Even the supposedly progressive shows geared toward the “GL…b…………..t” community throw around the word like it’s nothing. If you love your Glee because it’s such a great depiction of young gay kids and my, wasn’t it so awesome that they even did a whole episode about the hurtfulness of the word “faggot,” maybe you should ask how it makes young trans kids, especially young trans women, to hear the word “tranny” used with no hesitation? Then again, who really tries to make Rocky Horror Picture Show lyrics PG?

I don’t need to ramble on about this one. I am only asking that you pay attention to context. Note who is using the word, how, why, and when. All of that makes a huge difference, and power dynamics are key in how we perceive and react to words. As a rule of thumb, if you are cis, you don’t need to be using this word since you are not its main target. I even say if you’re a trans man, you don’t need to be using it since you are not the main target either. Sure, we—cis people and trans men—might be called “trannies” in association, but we are most definitely *not* the dominant image of what a “tranny” is and we are not normally on the receiving end of that word in physically violent contexts. It’s a lot like how straight men might be called “faggots,” but that does not bestow upon them the right to throw around the word “faggot” without an understanding and appreciation of their place and privilege in social hierarchies.

(Disclosure: I have used “tranny” before. I have not used it in self-reference except for a couple of times when I was being tongue in cheek with sarcastic trans friends. What I am not proud of, however, is that I have used it in the title of one presentation I did ages ago. If I could go back in time and slap my own face off, I would. You live and learn. Thanks to many radical trans women friends who schooled me and brought me down some notches. I needed it, and I’m forever grateful to you.)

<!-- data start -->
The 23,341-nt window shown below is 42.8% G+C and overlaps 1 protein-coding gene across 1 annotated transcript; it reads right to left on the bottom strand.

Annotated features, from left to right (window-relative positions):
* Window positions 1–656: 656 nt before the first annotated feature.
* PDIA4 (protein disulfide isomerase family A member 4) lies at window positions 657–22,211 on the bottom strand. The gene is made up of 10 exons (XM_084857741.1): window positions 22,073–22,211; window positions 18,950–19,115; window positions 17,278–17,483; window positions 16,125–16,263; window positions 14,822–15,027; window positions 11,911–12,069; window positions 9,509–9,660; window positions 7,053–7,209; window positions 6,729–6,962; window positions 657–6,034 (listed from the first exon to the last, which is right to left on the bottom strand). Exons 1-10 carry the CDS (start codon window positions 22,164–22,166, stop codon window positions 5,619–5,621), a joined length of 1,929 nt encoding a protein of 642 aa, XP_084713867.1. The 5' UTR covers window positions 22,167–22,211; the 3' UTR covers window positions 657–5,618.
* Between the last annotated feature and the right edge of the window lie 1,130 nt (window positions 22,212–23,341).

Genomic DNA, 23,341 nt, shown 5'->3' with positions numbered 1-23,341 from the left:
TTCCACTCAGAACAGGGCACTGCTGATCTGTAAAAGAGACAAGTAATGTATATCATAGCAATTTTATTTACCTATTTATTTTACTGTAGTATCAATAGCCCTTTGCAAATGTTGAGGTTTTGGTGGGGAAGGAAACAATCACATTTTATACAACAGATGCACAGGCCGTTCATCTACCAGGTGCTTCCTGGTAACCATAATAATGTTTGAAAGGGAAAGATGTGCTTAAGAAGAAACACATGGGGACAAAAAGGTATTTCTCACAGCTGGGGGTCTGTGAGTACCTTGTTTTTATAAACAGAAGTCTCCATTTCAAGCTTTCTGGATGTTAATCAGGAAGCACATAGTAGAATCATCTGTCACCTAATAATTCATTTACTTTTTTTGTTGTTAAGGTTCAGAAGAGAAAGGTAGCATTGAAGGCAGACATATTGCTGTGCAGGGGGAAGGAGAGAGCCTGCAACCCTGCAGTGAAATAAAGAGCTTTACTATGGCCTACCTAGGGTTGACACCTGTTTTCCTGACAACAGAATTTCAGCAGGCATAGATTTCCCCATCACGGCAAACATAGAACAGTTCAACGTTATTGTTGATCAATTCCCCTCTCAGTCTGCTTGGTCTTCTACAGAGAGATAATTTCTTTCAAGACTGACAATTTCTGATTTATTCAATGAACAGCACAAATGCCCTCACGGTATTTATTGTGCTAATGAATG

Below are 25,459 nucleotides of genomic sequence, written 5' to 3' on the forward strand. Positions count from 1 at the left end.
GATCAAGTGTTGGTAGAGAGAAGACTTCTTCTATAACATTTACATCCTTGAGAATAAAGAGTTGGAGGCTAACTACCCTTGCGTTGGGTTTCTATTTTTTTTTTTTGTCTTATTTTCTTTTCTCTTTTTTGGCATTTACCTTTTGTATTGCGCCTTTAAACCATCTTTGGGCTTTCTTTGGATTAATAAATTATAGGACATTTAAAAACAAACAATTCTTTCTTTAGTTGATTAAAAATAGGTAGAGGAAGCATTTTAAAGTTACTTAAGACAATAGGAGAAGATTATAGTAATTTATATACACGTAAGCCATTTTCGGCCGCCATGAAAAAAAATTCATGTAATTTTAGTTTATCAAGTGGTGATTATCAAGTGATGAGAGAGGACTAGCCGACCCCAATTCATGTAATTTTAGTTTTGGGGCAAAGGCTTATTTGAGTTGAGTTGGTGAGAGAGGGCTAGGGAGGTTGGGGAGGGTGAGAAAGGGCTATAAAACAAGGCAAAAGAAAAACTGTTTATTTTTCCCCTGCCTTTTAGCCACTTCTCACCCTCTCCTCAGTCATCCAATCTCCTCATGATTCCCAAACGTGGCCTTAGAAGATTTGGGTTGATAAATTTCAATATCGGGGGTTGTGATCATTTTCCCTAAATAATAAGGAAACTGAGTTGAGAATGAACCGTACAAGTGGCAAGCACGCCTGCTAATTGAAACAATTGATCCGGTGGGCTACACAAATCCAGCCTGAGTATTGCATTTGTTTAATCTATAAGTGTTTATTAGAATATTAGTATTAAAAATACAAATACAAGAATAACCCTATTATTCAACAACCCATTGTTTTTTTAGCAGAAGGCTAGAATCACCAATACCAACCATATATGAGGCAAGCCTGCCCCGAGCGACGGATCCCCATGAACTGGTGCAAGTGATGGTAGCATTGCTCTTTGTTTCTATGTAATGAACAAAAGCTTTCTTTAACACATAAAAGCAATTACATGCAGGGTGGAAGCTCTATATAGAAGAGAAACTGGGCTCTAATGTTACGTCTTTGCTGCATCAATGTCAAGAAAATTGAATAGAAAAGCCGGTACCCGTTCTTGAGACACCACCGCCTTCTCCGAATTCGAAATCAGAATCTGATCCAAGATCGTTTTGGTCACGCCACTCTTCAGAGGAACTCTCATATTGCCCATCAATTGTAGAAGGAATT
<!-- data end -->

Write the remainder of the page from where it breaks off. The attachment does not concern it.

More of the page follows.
Yes, you do sometimes hear trans women reclaiming this word and calling themselves and their friends “trannies.” I don’t agree entirely that reclamation politics do exactly what we want them to, but I figure these folks are free to use the word to refer to themselves and to others who they know prefer or don’t mind it. For a lot of people, using words among each other inside our own groups that are traditionally hurtful when used by outsiders can be a powerful thing. It can take the sting out of a word when you harness something that is normally negative and wear it proudly and defiantly.

I don’t say “tranny” anymore. I don’t believe it is appropriate for people who aren’t trans women to use it. I don’t like it when anybody, including trans women, use it to refer to people whose preferences they don’t know. I don’t think it should be used as a title for anything official. And I don’t think it is cute.

For more perspectives on this:

1. “Let’s Talk About ‘Tranny’” by Tobi Hill-Meyer

2. “You Look Like a Tranny” by Antonia D’orsay

3. “13th Hour” by Natalie Reed (talks about the lack of merit in the phrase “looks like a tranny”)

4. “Why I’m Not Saying ‘Tr*nny And I’d Like It If You Guys Didn’t Either, Please” by Stephen Beatty

5. “I Repeat- Quit Using ‘Tranny’ to Insult Cisgender Women” by Monica Roberts

6. Urban Dictionary’s take on the phrase “hot tranny mess”